I found myself migrating a serverless service written in node to Go, and needed to write a lambda authorizer. An authorizer is simply an AWS Lambda that the API Gateway will invoke to verify if the request is authorized.

The AWS Go SDK has a type for the API Gateway Request that the authorizer will receive. The authorizer I need is very simple for now. It will only concern itself with validating the JWT token. This token is represented by AuthorizationToken in the APIGatewayCustomAuthorizeRequest.

type APIGatewayCustomAuthorizerRequest struct {
	Type               string `json:"type"`
	AuthorizationToken string `json:"authorizationToken"`
	MethodArn          string `json:"methodArn"`

I looked around for a library that I could leverage and found github.com/apibillme/auth0. However, it didn’t quite suit my use case. The function signature for validating a token is:

Validate(jwkURL, audience, issuer string, req *http.Request) (*jwt.Token, error)

The main obstacle to me using it is that the authorizer won’t be receiving an http.Request. I needed a function where the token was a string:

Validate(jwkURL, audience, issuer, jwtToken string) (*jwt.Token, error)

So I cloned the repo and made the changes I needed. Since the most recent activity in that repo was over a year ago, I figured that it was being actively maintained. But I still found some value in the code, so I decided to fork it and publish my own version.

The other interesting feature of this code is that it also includes a cache. The tokens are stored in the cache and for every request, the cache is inspected, and if the token is found in the cache, then we don’t need to re-validate that token. So, there was one minor update I decided to make. The original code base requires that a cache be created explicitly before we can validate a token:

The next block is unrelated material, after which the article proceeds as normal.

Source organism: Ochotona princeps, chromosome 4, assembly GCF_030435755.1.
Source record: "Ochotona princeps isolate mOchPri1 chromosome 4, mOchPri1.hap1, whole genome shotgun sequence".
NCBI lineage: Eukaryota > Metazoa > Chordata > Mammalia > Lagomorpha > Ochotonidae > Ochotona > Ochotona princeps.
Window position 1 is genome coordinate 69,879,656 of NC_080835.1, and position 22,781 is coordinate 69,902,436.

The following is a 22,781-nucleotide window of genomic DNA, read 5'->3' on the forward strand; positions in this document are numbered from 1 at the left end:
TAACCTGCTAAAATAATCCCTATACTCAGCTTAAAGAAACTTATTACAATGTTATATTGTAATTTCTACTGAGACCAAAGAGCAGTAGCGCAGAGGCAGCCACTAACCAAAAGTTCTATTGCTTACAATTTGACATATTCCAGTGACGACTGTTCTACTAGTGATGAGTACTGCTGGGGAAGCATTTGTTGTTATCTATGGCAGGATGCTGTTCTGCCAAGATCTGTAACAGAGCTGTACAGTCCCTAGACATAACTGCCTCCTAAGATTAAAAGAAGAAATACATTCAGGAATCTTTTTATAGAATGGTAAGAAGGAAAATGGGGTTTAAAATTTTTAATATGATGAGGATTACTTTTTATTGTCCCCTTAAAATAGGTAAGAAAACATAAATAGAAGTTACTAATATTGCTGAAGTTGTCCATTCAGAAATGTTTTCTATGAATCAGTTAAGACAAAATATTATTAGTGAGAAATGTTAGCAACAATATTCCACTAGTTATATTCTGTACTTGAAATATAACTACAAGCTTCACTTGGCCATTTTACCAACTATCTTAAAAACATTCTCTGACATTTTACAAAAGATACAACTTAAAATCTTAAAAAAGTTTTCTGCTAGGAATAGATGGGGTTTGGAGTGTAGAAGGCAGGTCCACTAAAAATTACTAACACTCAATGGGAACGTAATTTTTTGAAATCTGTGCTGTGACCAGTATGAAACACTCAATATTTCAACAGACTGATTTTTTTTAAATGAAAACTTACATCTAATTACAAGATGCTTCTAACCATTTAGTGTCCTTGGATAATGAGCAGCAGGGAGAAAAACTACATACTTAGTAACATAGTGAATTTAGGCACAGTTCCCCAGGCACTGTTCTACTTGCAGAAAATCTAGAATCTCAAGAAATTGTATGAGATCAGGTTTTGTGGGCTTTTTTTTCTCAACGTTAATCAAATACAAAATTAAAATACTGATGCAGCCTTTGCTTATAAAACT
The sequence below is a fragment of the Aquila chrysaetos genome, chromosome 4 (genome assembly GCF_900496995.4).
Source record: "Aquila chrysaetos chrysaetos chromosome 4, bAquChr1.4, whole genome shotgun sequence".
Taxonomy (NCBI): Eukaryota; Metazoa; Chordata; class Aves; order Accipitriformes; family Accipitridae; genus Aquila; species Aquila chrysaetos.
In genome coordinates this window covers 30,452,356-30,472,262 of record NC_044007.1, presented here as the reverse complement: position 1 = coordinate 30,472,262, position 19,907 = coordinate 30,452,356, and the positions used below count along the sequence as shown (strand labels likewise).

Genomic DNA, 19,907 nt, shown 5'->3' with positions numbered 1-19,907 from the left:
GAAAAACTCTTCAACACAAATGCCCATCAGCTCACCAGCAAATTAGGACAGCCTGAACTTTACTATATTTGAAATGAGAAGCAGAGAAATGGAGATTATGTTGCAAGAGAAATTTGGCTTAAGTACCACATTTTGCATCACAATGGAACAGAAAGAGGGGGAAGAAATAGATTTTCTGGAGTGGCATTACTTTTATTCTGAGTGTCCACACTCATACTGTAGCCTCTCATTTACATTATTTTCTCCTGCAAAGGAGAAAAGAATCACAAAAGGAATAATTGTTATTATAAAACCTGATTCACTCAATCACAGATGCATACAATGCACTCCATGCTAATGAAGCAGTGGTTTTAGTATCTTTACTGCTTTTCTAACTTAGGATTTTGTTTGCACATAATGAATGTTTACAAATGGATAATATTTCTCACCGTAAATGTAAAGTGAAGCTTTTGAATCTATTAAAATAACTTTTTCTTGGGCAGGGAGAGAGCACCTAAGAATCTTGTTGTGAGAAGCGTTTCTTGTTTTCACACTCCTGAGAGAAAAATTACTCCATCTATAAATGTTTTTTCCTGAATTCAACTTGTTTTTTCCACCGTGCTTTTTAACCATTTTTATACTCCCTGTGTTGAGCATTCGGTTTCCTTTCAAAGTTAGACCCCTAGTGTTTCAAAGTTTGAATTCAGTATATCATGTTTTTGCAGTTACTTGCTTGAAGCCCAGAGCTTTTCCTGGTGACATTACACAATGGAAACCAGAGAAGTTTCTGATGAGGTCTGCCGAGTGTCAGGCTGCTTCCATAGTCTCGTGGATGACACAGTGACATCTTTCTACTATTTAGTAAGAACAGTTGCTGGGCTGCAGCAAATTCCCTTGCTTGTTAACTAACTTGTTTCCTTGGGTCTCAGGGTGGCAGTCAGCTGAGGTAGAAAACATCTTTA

New(128, 5)
Validate(jwkEndpoint, audience, issuer, ctx)

I was confused initially because I didn’t know what New was doing. So, I created an Auth0 type, along with a constructor:

type Auth0 struct {
	cache cache.Cache

// Create a new Auth0 client.
// keyCapacity indicates the maximum number of keys the Cache will hold.
// ttl is the time to live in seconds for keys to live in the Cache.
func NewAuth0(keyCapacity int, ttl int64) Auth0 {
	globalTTL := time.Duration(ttl)
	Cached := cache.New(keyCapacity, cache.WithTTL(globalTTL*time.Second))
	return Auth0{cache: Cached}

// Validate - validate with JWK & JWT Auth0 & audience & issuer for net/http
func (a Auth0) Validate(jwkURL, audience, issuer, jwtToken string) (*jwt.Token, error) {
	// process token
	tokenParts := strings.Split(jwtToken, " ")
	token, err := verifyBearerToken(tokenParts)
	if err != nil {
		return nil, err
	return a.processToken(token, jwkURL, audience, issuer)

Now using it is pretty simple:

func handler(ctx Context, req APIGatewayCustomAuthorizerRequest) APIGatewayCustomAuthorizerResponse {
    //Retrieve the issuer, audience and the JWKS_URI from the environment.

    token := req.AuthorizationToken
    auth0 := NewAuth0(128, 60)
    jwtToken, err := auth0.Validate(JWKS_URI, audience, issuer, token)
    // Use the jwtToken to create the response

I’m still trying to figure out how to unit test this library. My main struggle is creating a token and a key for the tests using Go. I’ll write down my notes for the next blog post, before documenting how to eventually create the APIGatewayCustomAuthorizerResponse